I have a theory that when the producers of a film such as this one contract with an animal training company for the non-human actors, the filmmakers get access to all of the animals the training company has for a flat rate. That would be the only logical explanation for the appearance of - in addition to the bear, wolf, and eagle that the story actually calls for - a bear cub, a snake, a badger, a raccoon, two varieties of owl, a skunk, a toad, and a flying squirrel. About a third of the movie consists of shots of these various and sundry creatures, and you can almost hear the producers saying, "well, we paid for the damned things - let's get some use out of them."

The most insufferable moments in Forest Warrior are probably the two instances of the infamous "montage set to music." You know they're coming in a movie like this - you can smell them a mile away. It's an easy way to add valuable extra minutes to a film's run time, which explains why it's such a pervasive device. The first one is an unremarkable sequence showing the kids riding their bikes from the town to the forest, set to a blandly cheerful song called "Summertime." The second is brought on when Logan broadcasts a Little Richard-style rock song over the walkie-talkies of the loggers, causing them to jump down off their trucks and dance around, playing air-guitar with their chainsaws. The combination of the terrible song and the visuals of pudgy loggers gyrating around results in a feeling of squeamishness and a tendency to distractedly pick lint balls off the arm of the couch. At least for me.

As far as notable supporting actors here, there are a few C- and D-listers who might be of interest. Roscoe Lee Browne, who plays Clovis, has done quite a bit of work in television roles, as well as voice work (he was the narrator in the movie Babe, for instance). Another well-known face from t.v. popping up in Forest Warrior is Loretta Swit ("Hot Lips" from "M.A.S.H."), who plays Shirley, mother of Brian and Logan. Wil Shriner (host of a morning t.v. talk show in the late 80's) makes a cameo, and Austene's dad Arlen is portrayed with scenery-chewing emotion by Michael Beck, who also played the country-fried Dallas in Megaforce. Yeah, the casting director was dredging pretty far down in the sea of actors, but you don't want your supporting actors to be bigger stars than your star, and when your star is Chuck Norris, there's only so much farther down the list you can go.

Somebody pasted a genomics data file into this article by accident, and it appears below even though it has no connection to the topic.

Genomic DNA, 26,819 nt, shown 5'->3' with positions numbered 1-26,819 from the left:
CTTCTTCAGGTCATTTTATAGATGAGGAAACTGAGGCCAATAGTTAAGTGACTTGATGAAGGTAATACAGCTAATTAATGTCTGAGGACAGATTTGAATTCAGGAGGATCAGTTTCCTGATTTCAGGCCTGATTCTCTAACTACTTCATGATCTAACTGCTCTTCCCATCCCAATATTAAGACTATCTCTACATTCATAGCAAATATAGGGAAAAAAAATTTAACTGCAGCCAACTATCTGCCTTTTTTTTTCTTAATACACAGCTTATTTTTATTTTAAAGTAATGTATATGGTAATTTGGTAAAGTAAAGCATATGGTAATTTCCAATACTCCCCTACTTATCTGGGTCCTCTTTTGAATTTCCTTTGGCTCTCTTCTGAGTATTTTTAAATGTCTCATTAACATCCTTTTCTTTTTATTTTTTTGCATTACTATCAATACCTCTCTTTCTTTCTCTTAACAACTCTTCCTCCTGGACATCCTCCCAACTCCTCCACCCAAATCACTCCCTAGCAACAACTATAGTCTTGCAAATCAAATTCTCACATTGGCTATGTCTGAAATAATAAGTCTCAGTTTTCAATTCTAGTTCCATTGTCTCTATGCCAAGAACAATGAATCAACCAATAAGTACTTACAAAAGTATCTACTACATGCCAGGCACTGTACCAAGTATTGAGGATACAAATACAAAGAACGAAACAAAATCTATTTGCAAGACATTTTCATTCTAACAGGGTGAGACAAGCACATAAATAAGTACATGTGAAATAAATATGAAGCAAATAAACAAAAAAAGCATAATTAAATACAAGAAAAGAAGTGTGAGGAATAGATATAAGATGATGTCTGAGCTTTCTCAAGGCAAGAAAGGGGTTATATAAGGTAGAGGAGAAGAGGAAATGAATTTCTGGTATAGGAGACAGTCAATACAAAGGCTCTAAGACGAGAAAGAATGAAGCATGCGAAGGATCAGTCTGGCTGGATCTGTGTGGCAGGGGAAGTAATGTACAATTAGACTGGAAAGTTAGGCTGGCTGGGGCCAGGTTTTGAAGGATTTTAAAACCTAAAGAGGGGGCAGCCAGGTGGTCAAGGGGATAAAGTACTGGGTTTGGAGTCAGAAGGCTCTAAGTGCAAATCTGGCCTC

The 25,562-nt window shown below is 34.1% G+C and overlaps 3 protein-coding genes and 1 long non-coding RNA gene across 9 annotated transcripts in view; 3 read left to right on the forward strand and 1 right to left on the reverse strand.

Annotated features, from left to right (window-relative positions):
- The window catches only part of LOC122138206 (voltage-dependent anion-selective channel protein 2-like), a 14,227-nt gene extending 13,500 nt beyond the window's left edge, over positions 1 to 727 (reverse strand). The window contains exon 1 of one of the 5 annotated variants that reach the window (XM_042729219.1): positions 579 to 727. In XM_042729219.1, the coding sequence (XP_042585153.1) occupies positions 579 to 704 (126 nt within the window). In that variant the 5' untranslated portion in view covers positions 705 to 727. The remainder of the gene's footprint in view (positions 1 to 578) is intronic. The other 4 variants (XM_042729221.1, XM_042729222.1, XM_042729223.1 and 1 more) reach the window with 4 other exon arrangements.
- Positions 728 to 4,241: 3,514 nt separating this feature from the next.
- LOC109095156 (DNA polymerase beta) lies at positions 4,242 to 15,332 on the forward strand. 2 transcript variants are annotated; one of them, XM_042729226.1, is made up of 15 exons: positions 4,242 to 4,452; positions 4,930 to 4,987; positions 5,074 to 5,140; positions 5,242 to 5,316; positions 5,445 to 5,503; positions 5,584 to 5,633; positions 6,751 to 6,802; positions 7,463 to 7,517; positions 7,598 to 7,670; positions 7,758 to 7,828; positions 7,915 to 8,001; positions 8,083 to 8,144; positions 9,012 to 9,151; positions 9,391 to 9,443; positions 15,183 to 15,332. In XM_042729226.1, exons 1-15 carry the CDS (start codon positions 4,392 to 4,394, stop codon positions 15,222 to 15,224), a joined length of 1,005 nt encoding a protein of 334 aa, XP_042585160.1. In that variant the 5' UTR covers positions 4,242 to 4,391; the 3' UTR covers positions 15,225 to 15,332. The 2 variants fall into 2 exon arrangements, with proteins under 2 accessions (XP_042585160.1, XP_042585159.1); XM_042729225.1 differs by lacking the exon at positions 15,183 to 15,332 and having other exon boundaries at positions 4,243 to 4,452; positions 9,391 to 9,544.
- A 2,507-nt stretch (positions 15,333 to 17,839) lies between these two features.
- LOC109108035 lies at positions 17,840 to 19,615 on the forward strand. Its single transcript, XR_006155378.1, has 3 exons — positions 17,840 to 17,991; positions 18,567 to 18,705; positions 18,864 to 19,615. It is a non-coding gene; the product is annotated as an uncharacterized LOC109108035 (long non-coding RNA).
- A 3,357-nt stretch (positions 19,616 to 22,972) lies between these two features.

Travis Thorne is about as cartoonish as a villain can get. Maybe it's the cigar; maybe it's the Yosemite Sam clothes; maybe it's the way his eyes bug out when he's berating his henchmen; I'm not sure. The fact that he seems to want to cut down the forest just for the sheer pleasure of doing it makes him seem a trifle over-the-top to me. Forest Warrior almost reaches the realm of parody when Thorne has his climactic encounter with our hero. Instead of the Scrooge-like conversion from evil to good that you sometimes see in movies like this, Thorne goes completely off the deep end and is last seen in the midst of a schizophrenic break with reality.

Every children's movie needs a good message, and Forest Warrior definitely comes through in that department. We learn that it's wrong to destroy God's creation, and secondly, that if anyone is caught doing it, they need to have their ass handed to them. Yes, violence IS the answer! Woo hoo! The Forest Warrior passes this valuable lesson on to little Logan towards the end of the movie when, after having beaten Thorne's henchman Williams to a pink pulp, he lets Logan deliver the death blow. If only all children could have the experience of kicking a badly wounded adult in the face, what a wonderful world this could be!

Final Analysis

Forest Warrior is far from a perfect film. A stupid plot, cliche script, and mediocre acting all work against it. The saving grace is our man Chuck. The Forest Warrior is one of his most interesting characters, and it's well worth suffering through the drudgery of the rest of the movie just to see him beat up the bad guys while transmogrifying into bears and eagles and such. He can even bring people back from the dead, for crying out loud! For anyone who already suspects that Chuck is God, this will be your confirmation. If there's something missing in your life - a void that you've been unable to fill with knowledge, booze, drugs, and sex - then go forth to your local video store, and be baptized in the Church of Chuck! Amen.